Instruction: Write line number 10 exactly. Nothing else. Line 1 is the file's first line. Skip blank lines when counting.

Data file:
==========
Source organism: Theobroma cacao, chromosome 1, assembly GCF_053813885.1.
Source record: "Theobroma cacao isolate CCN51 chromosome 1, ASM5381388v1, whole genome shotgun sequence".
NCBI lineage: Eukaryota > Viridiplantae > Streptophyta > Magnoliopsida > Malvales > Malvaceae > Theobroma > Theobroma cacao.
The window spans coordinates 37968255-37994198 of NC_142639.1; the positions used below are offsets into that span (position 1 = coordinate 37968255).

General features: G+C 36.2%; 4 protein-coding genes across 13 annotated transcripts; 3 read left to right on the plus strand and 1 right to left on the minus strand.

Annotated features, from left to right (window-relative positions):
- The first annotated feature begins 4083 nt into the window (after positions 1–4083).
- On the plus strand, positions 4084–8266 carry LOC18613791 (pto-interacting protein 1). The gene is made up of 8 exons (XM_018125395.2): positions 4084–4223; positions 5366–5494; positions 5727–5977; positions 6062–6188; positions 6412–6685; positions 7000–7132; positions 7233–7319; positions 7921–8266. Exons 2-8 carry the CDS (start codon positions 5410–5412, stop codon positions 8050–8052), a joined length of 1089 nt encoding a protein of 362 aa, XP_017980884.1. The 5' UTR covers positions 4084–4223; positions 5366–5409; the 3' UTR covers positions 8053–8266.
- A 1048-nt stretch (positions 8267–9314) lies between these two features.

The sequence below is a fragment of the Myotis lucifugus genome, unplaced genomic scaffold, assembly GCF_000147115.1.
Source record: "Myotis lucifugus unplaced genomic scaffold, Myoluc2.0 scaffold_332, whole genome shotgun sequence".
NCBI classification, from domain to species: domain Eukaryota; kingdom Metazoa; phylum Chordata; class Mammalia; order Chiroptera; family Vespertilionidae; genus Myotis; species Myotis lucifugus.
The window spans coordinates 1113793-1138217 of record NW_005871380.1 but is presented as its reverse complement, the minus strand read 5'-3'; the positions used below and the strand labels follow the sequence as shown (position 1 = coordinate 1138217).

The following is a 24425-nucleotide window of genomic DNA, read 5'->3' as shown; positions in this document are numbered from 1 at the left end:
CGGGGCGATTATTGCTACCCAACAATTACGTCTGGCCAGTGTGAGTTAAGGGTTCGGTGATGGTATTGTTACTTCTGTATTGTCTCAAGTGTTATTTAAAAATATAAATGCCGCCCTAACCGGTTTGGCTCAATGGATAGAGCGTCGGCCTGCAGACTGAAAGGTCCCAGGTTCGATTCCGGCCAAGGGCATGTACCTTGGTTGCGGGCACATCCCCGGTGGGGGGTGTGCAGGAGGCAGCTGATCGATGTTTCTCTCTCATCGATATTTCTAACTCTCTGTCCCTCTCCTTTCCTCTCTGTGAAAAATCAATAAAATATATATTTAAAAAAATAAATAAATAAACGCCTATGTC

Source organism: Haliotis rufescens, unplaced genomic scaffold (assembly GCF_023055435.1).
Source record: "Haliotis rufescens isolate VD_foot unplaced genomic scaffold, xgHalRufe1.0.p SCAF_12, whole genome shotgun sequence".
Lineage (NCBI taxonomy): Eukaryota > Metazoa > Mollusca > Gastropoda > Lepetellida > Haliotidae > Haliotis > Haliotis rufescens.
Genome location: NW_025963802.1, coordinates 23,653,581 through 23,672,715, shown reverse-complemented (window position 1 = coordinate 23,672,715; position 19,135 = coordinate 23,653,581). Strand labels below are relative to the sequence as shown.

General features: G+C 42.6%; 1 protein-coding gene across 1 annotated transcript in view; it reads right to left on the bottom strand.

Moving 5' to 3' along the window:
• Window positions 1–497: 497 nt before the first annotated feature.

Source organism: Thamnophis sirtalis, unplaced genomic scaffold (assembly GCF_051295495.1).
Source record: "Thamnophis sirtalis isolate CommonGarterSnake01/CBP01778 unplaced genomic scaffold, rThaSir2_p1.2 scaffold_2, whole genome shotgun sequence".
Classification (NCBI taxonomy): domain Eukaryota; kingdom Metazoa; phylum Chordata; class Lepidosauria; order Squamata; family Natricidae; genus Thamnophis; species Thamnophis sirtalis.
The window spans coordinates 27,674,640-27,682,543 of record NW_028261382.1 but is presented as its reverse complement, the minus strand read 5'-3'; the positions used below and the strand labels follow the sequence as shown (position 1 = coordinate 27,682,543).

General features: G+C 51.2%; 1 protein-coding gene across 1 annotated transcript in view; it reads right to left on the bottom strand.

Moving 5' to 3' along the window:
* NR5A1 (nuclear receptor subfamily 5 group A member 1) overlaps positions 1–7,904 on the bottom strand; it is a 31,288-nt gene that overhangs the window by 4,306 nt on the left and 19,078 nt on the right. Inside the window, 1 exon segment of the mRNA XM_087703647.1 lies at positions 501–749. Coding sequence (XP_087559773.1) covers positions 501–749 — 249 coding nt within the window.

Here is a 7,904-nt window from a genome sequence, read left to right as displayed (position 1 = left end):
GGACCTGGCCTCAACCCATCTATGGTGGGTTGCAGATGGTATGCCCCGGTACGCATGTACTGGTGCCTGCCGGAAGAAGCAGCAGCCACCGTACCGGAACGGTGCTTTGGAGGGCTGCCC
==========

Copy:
The sequence below is a fragment of the Myotis lucifugus genome, unplaced genomic scaffold, assembly GCF_000147115.1.